DVD Review: The Grudge 3 (2009)

Arriving on DVD 5/12

Get Caught Up in The Grudge
& The Japanese Originals

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As a rule, horror franchises seldom improve with sequels. The reason for this essentially because most-- if not all-- of the main characters have been killed off, the villain has been defeated (at least temporarily) so we know it can be done again, and usually the filmmakers go above and beyond in doubling the body count and gore to try and top the previous movie.

However, as a largely lifeless English remake of the superior supernatural Japanese film Ju-On-- despite bringing in the previous work’s original director to helm the 2004 Sarah Michelle Gellar hit and it’s absolutely dreadful follow-up—I knew going into The Grudge 3 that the bar had been set low enough that the franchise couldn't get any worse than Grudge 2. For, much like another remake’s sequel-- The Ring 2-- Grudge 2 that rolled out the same tired tricks from the first one that wore out their welcome in the 2004’s movie by the half hour mark damn near put me to sleep.

Yet surprisingly, by moving (almost) all of its action to Chicago and picking up right where the second movie ended, we get a strong sense-- following the eerie beginning that finds the young sole survivor of Grudge 2 murdered in a psychiatric hospital-- after the movie’s new cast of characters are introduced, that at last we have a halfway decent plot.

English speaking filmmaker Toby Wilkins steps in for the previous director and Ju-On/Grudge creator Takashi Shimizu who maintains the rank of executive producer (yet minus the involvement of former Grudge cheerleader and exec Sam Raimi).

And although Wilkins notes in a DVD extra that he wanted to stay true to the overall style of the franchise complete with slow camera movements to help build the suspense, he wanted to ratchet up the speed of the action accordingly with the evolution of the works which he acknowledged were getting faster and more aggressive from film to film.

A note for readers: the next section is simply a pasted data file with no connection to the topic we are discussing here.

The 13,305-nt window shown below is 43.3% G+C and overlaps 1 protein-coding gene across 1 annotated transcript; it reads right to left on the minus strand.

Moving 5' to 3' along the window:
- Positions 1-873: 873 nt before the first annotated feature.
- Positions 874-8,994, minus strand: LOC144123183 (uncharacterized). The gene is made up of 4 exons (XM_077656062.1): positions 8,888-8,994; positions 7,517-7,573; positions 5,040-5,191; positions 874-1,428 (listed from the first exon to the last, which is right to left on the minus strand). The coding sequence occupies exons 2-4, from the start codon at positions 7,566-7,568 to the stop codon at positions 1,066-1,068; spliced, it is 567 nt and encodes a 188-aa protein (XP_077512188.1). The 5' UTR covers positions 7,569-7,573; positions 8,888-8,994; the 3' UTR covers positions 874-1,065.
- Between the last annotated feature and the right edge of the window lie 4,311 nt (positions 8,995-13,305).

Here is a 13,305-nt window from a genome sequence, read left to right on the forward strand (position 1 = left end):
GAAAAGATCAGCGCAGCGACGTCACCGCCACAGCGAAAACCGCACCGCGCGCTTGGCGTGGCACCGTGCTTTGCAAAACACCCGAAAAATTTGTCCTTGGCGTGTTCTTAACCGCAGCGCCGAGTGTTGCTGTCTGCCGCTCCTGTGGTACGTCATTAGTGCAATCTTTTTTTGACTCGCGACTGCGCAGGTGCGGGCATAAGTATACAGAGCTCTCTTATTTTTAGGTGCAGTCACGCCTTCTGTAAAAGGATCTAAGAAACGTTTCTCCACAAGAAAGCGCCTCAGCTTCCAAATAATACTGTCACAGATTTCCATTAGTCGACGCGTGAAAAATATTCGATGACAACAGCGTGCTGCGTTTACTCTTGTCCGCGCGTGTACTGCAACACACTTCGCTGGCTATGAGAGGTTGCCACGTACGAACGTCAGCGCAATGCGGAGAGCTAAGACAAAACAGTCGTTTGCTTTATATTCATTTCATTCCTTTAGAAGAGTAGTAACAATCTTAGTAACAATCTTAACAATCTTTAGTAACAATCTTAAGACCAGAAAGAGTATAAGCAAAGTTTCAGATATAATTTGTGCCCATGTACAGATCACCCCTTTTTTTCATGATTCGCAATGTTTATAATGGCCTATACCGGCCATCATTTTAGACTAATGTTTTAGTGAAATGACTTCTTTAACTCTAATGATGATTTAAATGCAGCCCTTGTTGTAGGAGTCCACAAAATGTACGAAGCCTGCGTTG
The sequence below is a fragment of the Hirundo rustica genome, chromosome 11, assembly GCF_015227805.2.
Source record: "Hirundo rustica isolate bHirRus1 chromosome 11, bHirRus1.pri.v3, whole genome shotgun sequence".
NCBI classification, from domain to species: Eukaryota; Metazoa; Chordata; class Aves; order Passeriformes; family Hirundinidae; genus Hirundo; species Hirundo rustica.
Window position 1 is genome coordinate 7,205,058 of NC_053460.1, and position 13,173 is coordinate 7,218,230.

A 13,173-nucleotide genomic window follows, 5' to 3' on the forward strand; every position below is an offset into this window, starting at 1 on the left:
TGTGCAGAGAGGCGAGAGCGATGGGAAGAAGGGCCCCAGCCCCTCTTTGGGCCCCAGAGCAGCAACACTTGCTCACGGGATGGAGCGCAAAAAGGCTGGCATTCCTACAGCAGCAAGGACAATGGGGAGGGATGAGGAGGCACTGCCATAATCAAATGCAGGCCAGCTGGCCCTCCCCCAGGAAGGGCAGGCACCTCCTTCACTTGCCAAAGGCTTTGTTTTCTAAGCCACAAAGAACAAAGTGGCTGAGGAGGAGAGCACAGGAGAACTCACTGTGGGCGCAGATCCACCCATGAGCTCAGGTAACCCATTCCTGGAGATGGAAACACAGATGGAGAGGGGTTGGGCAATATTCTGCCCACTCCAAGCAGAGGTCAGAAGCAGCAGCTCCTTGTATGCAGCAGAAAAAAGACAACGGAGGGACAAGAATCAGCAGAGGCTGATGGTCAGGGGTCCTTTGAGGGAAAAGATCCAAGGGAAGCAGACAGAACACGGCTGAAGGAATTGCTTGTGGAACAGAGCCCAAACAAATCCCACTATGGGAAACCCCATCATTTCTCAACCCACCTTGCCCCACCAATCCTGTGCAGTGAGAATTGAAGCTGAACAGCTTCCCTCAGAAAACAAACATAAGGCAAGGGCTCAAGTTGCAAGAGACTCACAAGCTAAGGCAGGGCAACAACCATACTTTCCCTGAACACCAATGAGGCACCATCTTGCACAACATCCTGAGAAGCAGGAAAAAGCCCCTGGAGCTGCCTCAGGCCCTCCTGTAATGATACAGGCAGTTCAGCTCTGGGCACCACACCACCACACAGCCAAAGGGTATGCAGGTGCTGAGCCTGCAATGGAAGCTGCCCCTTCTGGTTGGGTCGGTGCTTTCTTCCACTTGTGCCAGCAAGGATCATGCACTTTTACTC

Not only the first movie in the series to be slapped with a well-deserved “R” rating for its excessive finale of gore, The Grudge 3 is also the first film to go straight to DVD (coinciding with the Blu-ray release of the first movie).

While this was possibly a logical decision made by studio executives in taking a cue from the lackluster box office returns of recent Asian horror remakes in the states such as The Uninvited, One Missed Call, The Eye and others—why Sony wouldn’t have at least tried to make a bigger push for the newest installment of the whopping $258 million dollar franchise by either risking a small theatrical run or trying to package the trilogy as a bundled set on DVD and Blu-ray is beyond me.

And this is doubly head-scratching because honestly and despite some of the clich├ęd horror movie characterizations like a lusty bimbo sister and a traditional slasher movie styled showdown for the conclusion, it’s the first Grudge film that held my attention all the way through.

Admittedly, Wilkins did employ the same sense of fated doom and gloom that pervaded the previous movies. And true to the genre, he uses a last shot “cheat” ending that unfortunately makes you think there could be even more installments down the line for a franchise that needs to—much like Kayako and Toshio—just give up already. However, he and his screenwriter Brad Keene must be commended for successfully building a good source of dramatic conflict with the revelation that the “curse” of Kayako could have a solution once and for all.

Granted, as the director concedes—it’s an American storytelling convention that every work must offer a set conclusion or provide closure --and while we’re never fooled into believing that it’s going to seriously damage the franchise’s ability to make money down the line if someone comes up with a new twist, it’s still an entirely welcome new plot device.

The possible solution arrives in the form of Naoko (Emi Ikehata), a Japanese woman with a link to Kayako who feels guilt for the senseless murders taking place in the windy city and decides to face the problem head on, building off of the slight arc of the tale introduced in the previous film which explained a bit more about Kayako and Toshio.